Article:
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POS for EKG - billing debate paging mitchellde thomas 7331 HELP

heartyoga

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MM7631
Special Considerations for Services Furnished to Registered Inpatients When a physician/practitioner furnishes services to a registered inpatient, payment is made under the PFS at the facility rate. To that end, a physician/practitioner/supplier furnishing services to a patient who is a registered inpatient, will, at a minimum, report the inpatient hospital POS code 21 irrespective of the setting where the patient actually receives the face-to-face encounter. In other words, reporting the inpatient hospital POS code 21 is a minimum requirement for purposes of triggering the facility payment under the PFS when services are provided to a registered inpatient. If the physician/practitioner is aware of the exact setting the beneficiary is a registered inpatient, the appropriate inpatient POS code may be reported consistent with the code list annotated in this section (instead of POS 21). For example, a physician/practitioner may use POS 31, for a patient in a SNF receiving inpatient skilled nursing care, POS 51, for a patient registered in a Psychiatric Inpatient Facility, and POS 61 for patients registered in a Comprehensive Inpatient Rehabilitation Facility. Special Considerations for Outpatient Hospital Departments When a physician/practitioner furnishes services to an outpatient of a hospital, payment is made under the MPFS at the facility rate. Physicians/practitioners who furnish services to a hospital outpatient, including in a hospital outpatient department (including in a providerbased department of that hospital) or under arrangement to a hospital will, at a minimum, report the outpatient hospital POS code 22 irrespective of the setting where the patient actually receives the face-to-face encounter. In other words, reporting the outpatient hospital POS code 22 is a minimum requirement for purposes of triggering the facility payment amount under the PFS when services are provided to a registered outpatient. If the physician/practitioner is aware of the exact setting the beneficiary is a registered hospital outpatient, the appropriate outpatient facility POS code may be reported consistent with the code list annotated in this section (instead of POS 22). For example, physicians/practitioners may use POS code 23 for services furnished to a patient registered in the emergency room, POS 24 for patients registered in an ambulatory surgical center, and POS 56 for patient...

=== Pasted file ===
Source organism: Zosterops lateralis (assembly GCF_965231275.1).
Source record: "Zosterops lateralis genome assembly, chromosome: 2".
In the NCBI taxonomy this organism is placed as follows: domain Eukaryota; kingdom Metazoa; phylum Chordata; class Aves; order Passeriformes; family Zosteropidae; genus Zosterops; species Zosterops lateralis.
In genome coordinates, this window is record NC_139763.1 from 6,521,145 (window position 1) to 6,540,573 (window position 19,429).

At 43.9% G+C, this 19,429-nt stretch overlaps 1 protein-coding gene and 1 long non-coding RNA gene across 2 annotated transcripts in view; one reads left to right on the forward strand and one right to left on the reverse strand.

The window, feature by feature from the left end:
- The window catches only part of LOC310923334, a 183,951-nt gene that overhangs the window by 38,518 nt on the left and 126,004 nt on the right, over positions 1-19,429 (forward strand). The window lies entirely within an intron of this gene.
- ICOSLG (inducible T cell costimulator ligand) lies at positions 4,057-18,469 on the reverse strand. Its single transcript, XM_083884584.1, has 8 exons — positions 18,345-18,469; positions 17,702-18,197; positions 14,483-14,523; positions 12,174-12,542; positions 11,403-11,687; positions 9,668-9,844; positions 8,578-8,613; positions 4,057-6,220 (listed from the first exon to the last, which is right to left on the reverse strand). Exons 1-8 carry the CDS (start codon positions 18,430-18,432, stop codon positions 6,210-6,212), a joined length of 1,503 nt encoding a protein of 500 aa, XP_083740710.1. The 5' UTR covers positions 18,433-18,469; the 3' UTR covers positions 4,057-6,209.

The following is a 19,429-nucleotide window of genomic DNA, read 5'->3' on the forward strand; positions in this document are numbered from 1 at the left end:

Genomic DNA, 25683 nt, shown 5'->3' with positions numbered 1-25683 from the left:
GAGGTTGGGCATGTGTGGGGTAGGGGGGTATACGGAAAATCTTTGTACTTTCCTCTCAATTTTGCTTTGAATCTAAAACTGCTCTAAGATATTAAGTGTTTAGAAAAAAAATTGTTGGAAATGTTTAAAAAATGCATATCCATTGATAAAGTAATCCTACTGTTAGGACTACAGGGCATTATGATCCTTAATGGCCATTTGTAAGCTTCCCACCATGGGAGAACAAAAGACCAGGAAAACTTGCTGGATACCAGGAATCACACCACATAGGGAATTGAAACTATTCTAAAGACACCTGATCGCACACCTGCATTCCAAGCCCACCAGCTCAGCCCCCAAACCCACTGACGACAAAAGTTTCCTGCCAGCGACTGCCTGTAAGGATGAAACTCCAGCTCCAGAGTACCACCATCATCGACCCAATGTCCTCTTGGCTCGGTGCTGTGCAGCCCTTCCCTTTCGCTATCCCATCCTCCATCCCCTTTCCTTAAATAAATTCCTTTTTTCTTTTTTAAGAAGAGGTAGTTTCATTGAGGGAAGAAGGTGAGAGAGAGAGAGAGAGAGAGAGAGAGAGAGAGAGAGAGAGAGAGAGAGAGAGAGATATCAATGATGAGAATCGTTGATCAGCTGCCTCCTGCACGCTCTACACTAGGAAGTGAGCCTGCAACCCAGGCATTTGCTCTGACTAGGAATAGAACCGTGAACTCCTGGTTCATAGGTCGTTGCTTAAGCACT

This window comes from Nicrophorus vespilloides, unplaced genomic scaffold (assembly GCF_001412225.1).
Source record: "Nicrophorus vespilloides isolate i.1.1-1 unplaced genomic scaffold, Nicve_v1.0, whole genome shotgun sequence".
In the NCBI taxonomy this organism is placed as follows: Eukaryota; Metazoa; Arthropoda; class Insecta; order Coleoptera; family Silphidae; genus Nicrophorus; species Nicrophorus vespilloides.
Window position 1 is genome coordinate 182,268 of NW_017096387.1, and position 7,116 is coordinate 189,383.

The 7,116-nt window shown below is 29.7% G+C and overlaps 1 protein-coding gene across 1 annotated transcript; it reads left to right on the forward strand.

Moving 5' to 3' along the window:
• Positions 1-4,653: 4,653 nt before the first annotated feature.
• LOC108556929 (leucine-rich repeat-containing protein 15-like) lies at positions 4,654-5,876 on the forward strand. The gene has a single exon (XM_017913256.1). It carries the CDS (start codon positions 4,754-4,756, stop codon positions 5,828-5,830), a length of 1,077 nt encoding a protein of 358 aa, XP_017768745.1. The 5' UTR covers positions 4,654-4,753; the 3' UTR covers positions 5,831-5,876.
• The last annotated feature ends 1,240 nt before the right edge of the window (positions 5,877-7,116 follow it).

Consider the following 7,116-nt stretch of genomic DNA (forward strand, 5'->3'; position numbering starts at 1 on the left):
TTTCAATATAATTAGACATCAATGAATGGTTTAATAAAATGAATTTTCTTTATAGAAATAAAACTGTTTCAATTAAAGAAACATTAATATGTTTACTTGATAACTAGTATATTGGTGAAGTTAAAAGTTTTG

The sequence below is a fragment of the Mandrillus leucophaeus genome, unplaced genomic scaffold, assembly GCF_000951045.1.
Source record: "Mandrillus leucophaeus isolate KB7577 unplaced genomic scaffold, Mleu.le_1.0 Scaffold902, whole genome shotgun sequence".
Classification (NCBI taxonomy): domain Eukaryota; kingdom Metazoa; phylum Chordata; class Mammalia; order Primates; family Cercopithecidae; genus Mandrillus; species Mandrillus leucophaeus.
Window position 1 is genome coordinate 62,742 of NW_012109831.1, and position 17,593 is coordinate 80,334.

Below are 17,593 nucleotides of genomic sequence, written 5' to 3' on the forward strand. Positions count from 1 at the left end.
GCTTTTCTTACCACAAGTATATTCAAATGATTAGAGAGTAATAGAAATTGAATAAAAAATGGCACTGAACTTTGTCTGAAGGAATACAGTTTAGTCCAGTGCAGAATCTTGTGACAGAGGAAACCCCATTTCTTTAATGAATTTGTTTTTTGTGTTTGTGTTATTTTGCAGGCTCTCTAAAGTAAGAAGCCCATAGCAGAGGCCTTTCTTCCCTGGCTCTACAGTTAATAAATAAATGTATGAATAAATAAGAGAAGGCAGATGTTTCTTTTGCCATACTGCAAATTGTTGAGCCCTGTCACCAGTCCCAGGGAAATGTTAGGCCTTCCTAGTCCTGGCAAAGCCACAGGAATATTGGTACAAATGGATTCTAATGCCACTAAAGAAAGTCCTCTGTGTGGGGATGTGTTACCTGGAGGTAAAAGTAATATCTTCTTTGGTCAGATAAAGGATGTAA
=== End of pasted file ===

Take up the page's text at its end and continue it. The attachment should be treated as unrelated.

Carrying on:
How does anyone of our experts understand this?

I have a literal biller who INSIST that ER EKGs subsequently admitted as IP/OP should still be billed as ER because ER is where it the physical location of where the EKG is done. I have sent this to her. She is parsing the words, "when the payment is made under the PFS at the facility rate..." Are independent doctors like us not affiliated with the hospital subjected to different ruling?

We have thousands and thousands of EKGs not billed due to this POS coding debate?

Thanks!
 

thomas7331

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If you read the entire MLN article and take the above in context, it is clear that this clarification was issued to ensure that physicians do not bill an office POS (thereby triggering a non-facility payment rate and causing an overpayment) for services rendered to patients in facility. It does not say what this biller is saying - in fact, it suggests that the POS 21 and 22 codes are a 'minimum' requirement, and that the physician may use POS 23 in the ER if they 'aware of the exact setting' - it does not say they must use POS 23. As long as you are billing a facility POS (21, 22, 23, 24, etc. - see list on page 3/4 of the article), you will not be triggering a non-facility payment rate, which is the important thing, and that is the main message of this publication.

I'd also add that for an EKG, there is no global/TC/PC split to the codes - if you are billing the interpretation only, 93010, the facility and non-facility payment rate is exactly the same, so in this particular case there would be no overpayment even if you happened to bill the incorrect office POS 11. So why is your office holding up these claims?? Does your practice not have a manager or compliance officer, or someone in a position of authority for you to take these issues to? How could a debate between a biller hold up thousands of claims? Someone in a position to make a decision in your practice needs to make one here and have your staff get back to their work!
 
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